Whether it's Orr on Fedoruk (a freak occurence in the middle of a clean fight), Jordin Tootoo on Stephane Robidas (a questionable punch by a player ostensibly defending himself) or Chris Simon on Ryan Hollweg (a cheap shot that had nothing at all to do with fighting), the NHL's image has taken a beating lately (no pun intended), and the mainstream commentators parrot the conventional wisdom that events like these happen because the NHL condones - even encourages - fighting.
Now, clearly if fighting were banned entirely, Todd Fedoruk would be waking up in his own bed - and not in a hospital bed - today. Then again, if fighting were banned entirely, Todd Fedoruk wouldn't have a job in the NHL. But fighting in hockey doesn't exist to keep plumbers like Fedoruk employed. Rather, the argument goes, it exists to keep skilled players alive and well and fans in the seats. I'm not going to go into a detailed explanation here of why the NHL needs fighting - read "The Code" or check out this bulleted list for some of the pros and cons of banning fighting - but I believe that there is a time and a place for pugilism in the NHL game. But when events like those referenced above happen and make it into mainstream sports or even news broadcasts, something needs to be done about the culture in the game because for most Americans, that is their primary exposure to hockey.
All of this is a rather drawn-out lead-in to my suggestion: the NHL should pass a rule whereby a) a player who gets in multiple fights over a given span of time gets suspended, and b) a player who receives a concussion in a fight and gets in another fight over a different time period gets similarly suspended. For example, if a player gets in a fight on Tuesday, he can't get in another until, say, the following Tuesday (maybe two weeks is better, but I'm not the expert) or he gets suspended for a game. The second time it happens, it's two games, and so on. If a player gets concussed in a fight, he can't get in another for a month or he gets suspended.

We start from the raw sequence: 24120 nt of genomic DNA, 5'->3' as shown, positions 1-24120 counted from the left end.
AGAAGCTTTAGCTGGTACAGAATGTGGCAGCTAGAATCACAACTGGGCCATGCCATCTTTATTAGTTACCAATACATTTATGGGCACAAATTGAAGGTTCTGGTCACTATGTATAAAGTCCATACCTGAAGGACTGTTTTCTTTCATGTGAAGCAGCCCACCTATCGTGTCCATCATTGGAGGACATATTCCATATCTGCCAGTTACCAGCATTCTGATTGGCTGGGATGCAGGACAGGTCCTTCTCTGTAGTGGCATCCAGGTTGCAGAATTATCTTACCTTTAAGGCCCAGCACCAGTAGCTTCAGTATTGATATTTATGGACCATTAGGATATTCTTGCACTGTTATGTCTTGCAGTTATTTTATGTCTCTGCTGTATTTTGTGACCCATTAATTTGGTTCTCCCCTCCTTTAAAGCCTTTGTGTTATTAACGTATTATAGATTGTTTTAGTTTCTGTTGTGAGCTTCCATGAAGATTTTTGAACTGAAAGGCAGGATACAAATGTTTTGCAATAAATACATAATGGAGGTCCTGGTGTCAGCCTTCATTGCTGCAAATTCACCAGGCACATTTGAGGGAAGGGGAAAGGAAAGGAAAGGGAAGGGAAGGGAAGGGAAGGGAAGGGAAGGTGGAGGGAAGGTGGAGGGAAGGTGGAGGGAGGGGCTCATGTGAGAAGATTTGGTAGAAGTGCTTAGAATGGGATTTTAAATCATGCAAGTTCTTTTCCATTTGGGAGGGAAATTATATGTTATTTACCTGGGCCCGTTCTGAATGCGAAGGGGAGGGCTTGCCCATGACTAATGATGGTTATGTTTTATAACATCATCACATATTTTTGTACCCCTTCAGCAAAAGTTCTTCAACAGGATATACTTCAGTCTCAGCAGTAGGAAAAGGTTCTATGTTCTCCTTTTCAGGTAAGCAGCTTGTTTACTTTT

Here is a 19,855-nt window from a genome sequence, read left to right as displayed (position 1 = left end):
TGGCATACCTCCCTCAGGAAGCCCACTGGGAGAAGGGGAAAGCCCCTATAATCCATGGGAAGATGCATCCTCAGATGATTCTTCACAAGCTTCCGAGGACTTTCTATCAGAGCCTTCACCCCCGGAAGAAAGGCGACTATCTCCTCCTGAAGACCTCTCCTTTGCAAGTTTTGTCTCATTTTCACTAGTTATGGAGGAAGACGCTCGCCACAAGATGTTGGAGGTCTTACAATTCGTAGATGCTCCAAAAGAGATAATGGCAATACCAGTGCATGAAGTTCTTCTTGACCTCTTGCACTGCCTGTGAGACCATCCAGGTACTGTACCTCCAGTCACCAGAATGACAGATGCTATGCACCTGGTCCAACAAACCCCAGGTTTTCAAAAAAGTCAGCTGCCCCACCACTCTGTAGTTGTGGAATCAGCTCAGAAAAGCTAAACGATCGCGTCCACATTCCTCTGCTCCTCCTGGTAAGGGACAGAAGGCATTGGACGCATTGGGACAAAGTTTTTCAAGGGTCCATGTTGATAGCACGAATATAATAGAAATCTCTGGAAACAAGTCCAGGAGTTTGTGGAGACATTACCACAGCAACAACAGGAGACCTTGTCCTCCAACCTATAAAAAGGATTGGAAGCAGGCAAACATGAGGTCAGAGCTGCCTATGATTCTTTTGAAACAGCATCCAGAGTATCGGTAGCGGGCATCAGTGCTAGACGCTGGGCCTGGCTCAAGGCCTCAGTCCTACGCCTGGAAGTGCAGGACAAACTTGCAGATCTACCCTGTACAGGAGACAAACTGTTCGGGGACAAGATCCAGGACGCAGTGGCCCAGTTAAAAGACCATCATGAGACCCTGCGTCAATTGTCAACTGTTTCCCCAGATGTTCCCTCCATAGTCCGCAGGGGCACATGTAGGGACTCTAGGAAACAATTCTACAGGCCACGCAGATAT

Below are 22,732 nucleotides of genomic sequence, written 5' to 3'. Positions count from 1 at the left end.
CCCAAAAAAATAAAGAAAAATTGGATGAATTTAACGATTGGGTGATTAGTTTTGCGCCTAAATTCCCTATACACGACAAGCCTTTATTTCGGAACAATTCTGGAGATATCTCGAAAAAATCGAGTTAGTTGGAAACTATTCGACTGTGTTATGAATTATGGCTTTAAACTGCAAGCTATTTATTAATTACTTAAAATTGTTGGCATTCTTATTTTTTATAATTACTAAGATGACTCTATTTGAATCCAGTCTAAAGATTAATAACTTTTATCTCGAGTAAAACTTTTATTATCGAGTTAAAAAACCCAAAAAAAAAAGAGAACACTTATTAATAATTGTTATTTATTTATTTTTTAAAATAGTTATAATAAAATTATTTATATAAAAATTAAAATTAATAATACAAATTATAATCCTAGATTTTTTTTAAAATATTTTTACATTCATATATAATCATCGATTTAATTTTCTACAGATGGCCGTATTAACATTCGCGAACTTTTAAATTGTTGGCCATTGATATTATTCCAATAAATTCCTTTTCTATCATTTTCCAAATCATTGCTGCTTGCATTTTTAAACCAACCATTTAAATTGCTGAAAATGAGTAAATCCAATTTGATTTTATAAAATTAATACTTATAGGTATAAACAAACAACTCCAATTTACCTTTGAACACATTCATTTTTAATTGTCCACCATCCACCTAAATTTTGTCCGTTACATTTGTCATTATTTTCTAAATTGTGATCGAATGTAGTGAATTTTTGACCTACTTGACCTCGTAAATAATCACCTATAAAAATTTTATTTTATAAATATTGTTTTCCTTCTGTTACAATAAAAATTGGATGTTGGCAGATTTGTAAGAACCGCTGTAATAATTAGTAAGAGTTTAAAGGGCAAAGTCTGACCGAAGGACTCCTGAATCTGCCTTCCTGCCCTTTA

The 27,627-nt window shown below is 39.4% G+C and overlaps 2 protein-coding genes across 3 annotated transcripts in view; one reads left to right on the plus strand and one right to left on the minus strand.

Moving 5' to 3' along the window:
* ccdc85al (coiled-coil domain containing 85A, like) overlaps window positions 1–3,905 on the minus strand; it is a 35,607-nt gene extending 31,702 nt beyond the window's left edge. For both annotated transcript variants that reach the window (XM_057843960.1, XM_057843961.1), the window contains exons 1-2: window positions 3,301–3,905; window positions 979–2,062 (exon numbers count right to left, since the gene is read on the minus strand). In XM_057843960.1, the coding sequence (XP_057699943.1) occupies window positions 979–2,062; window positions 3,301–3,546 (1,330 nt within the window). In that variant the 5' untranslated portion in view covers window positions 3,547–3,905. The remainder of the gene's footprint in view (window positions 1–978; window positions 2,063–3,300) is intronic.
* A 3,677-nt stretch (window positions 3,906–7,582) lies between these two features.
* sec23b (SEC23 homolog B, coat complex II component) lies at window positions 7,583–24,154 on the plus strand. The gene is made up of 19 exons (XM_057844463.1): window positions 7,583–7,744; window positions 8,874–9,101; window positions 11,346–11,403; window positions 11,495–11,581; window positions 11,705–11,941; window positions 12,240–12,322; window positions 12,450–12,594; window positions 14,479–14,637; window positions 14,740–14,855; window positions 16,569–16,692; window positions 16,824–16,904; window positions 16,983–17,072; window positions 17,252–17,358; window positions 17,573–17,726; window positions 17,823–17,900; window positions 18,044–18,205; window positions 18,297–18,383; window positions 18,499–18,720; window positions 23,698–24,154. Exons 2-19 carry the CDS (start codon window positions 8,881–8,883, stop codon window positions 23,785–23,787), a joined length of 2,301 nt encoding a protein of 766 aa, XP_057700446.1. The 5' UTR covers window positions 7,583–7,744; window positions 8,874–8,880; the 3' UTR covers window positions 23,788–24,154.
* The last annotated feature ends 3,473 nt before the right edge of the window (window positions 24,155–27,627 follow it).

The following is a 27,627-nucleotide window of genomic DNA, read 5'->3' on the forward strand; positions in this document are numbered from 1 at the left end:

Think this is Draconian? The World Boxing Association mandates that any boxer who has suffered a knockout be kept out of the ring for sixty days. If that boxer suffers a knockout in his next fight or within three months of the first knockout, he's not allowed to fight for six months. In fact, a boxer can't get back into the ring under WBA regulations for at least 14 days after a fight, regardless of the result or length of the fight. And, oh yeah, boxers don't drop their padded gloves before they fight.
The specifics obviously need some ironing out, but the benefits of rules like these that I have proposed are numerous. For example, the NHL can look like they're serious about curbing violence in the sport, which will be a tremendous public relations boost at a time that it's needed. They'd get rid of some of the pointless "I'm tougher than you are" fighting that is far too common in the League (why on earth did Andrew Peters challenge Donald Brashear last night anyway?). And obviously it would protect players from some of the long-term effects of having their heads used as punching bags. At the same time, however, the League would keep the "tradition" and intimidation/enforcement aspects of fighting in the game and not alienate (too much further) the blood-thirsty neanderthals who would rather pay money to see the Jordin Tootoos of the League than the Paul Kariyas.
One problem with rules like these are that you would have games in which a player was carrying with him a fighting major and would potentially be unable to perform his role as an enforcer until he was in the clear to fight again. But all that does is add a little more thought into the equation, as the player would have to think to himself, "Did the guy I want to fight do something that's worth me taking a game or two off to redress?" Chances are that with that calculus going on, the "right" decision will be made more often than not, and unnecessary fighting will all but disappear.
Would these rules have saved Todd Fedoruk last night? Actually, if it was a two week rule, it would have. But that's not really my point, which is simply that the NHL needs to improve its image with respect to sensational violence and this is one way to do it without sacrificing fighting altogether. It's a compromise between the two sides of the issue and one that makes sense for everyone involved.
UPDATE: I've followed up this post with another that contains some clarifications for those of us whose reading comprehension skills might leave something to be desired (or, perhaps, in the event that my fingers didn't fully keep up with my brain in this post).